Otis B. Driftwood: Youre willing to pay him a thousand dollars a night just for singing? Why, you can get a phonograph record of Minnie the Moocher for 75 cents. And for a buck and a quarter, you can get Minnie.- Groucho Marx from A Night at the Opera, 1935
Apparently it is all the rage. It being a program called The Met: Live in HD, which started in 2006 and has grown into a worldwide phenomenon.
Thanks to the modern technological invention of high-definition broadcast, theres no need to go to Lincoln Center anymore to see the Metropolitan Opera. All you have to do is go to your local movie theater or playhouse and experience what has become known as a virtual opera house experience, well, kind of, sort of.
After having seen my very first opera in HD performance at a movie theater in Braintree a short time ago, I couldnt help but think this is the music equivalent of watching sports on ESPN, particularly seeing interviews with the perspiring singers just after they have exited the stage. Theres nothing like the HD quality projected on the silver screen emphasizing the physicality of the performers work. Its also great to hear the artists speak about the conductor, the set design, and the composers work they are performing.
There are numerous cities and towns in the Commonwealth that participate in The Met: Live in HD program, including Boston, Braintree, Burlington, Foxboro, Framingham, Hadley, Lowell, Marlborough, Millbury, Randolph, Revere, Swansea, and West Springfield, as well as the Cape Cinema in Dennis, the Mahaiwe Performing Arts Center in Great Barrington, and the Wellfleet Harbor Actors Theater.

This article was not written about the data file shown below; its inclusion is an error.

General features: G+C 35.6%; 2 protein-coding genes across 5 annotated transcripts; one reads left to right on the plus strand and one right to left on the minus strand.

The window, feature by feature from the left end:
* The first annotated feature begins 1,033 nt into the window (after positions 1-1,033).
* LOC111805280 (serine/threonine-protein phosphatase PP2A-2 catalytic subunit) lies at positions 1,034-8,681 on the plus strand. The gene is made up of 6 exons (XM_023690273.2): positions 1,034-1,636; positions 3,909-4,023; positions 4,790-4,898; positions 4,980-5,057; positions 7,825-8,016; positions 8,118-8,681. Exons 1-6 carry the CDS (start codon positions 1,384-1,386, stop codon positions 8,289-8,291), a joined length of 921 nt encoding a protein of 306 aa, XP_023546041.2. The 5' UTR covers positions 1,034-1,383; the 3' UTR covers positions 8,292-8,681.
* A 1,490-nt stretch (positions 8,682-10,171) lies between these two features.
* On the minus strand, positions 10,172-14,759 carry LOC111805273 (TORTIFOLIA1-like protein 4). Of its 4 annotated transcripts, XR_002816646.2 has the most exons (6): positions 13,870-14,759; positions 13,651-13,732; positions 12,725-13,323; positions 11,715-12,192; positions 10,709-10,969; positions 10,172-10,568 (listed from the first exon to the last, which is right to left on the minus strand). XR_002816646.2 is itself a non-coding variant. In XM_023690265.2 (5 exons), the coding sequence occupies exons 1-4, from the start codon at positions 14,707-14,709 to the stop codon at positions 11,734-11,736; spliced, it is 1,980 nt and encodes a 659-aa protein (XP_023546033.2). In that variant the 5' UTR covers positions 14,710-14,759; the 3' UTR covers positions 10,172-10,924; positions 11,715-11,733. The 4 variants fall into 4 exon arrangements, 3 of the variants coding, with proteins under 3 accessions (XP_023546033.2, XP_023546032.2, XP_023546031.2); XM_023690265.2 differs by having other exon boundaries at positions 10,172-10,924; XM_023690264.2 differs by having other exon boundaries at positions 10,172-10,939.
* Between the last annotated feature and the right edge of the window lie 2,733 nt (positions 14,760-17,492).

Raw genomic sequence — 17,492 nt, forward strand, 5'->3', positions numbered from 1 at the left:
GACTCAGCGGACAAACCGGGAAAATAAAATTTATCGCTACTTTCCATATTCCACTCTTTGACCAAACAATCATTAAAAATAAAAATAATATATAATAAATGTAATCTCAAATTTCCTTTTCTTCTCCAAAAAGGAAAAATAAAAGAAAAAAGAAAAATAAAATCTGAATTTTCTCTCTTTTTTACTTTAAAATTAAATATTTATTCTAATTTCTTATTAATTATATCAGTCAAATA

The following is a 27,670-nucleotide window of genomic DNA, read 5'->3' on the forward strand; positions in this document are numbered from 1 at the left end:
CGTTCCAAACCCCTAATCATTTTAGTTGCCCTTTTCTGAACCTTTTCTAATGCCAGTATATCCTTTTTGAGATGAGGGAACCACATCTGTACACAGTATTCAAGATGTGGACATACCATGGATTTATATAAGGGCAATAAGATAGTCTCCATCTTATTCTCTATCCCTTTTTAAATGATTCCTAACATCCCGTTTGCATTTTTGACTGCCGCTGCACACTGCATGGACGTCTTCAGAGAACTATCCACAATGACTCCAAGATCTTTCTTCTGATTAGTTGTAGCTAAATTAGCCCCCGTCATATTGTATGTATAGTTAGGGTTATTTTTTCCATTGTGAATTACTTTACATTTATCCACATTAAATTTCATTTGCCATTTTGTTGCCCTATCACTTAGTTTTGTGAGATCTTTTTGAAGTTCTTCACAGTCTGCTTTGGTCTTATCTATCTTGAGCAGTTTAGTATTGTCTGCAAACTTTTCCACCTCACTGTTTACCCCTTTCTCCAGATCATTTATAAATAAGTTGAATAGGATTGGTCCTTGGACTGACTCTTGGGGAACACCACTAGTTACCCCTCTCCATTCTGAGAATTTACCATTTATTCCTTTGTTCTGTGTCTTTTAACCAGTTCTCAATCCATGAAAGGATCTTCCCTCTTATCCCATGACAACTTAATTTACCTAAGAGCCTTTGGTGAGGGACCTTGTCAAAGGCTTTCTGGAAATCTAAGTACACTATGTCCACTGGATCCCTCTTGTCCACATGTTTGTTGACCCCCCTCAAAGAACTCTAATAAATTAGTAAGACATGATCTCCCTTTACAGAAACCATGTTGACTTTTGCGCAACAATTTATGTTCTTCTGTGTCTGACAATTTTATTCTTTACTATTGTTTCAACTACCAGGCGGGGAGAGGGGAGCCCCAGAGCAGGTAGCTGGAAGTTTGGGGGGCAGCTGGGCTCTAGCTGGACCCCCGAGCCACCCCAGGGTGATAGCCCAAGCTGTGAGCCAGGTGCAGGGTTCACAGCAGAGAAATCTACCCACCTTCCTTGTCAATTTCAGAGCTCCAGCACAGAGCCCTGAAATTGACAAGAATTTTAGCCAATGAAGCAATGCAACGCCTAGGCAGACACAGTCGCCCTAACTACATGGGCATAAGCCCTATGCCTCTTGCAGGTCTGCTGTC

So goodbye Logan Airport, bye-bye Amtrak train, see ya later Fung Wah bus; its off to Braintree. And who really cares if the parking lot at the cinema has an architectural quality that is somewhat different from the stunning design of the plaza at Lincoln Center? Witnessing world-class opera in a local theater is a great use of these venues, as well as a boon for the local economy. And you can buy M&Ms from the concession stand. Did I say that?
And lets not forget that Boston is home to not one but two incredible opera companies: the Boston Lyric Opera and Opera Boston. Seeing the real thing live and in person is always superior to the HD experience. So be sure to check out our homegrown talent. And heres a good tip: the ArtsBoston ticket booth sells half-price tickets on the day of the performance for many local cultural events. Heres a list of participating cultural organizations.
Postscript: Since I never purchase soda at the movies, I was shocked to discover how large a large has really become. It really is a supersize generation, Im sad to say. The drink that I ordered during the intermission of La Damnation de Faust was so big that I had to use two hands to lift it. But I digress.
Image Credit: Photograph of the facade of the Metropolitan Opera House at Lincoln Center, New York, New York. Taken on 12 March 2004 by Paul Masck and released with a Creative Commons license on 30 July 2005 by the photographer.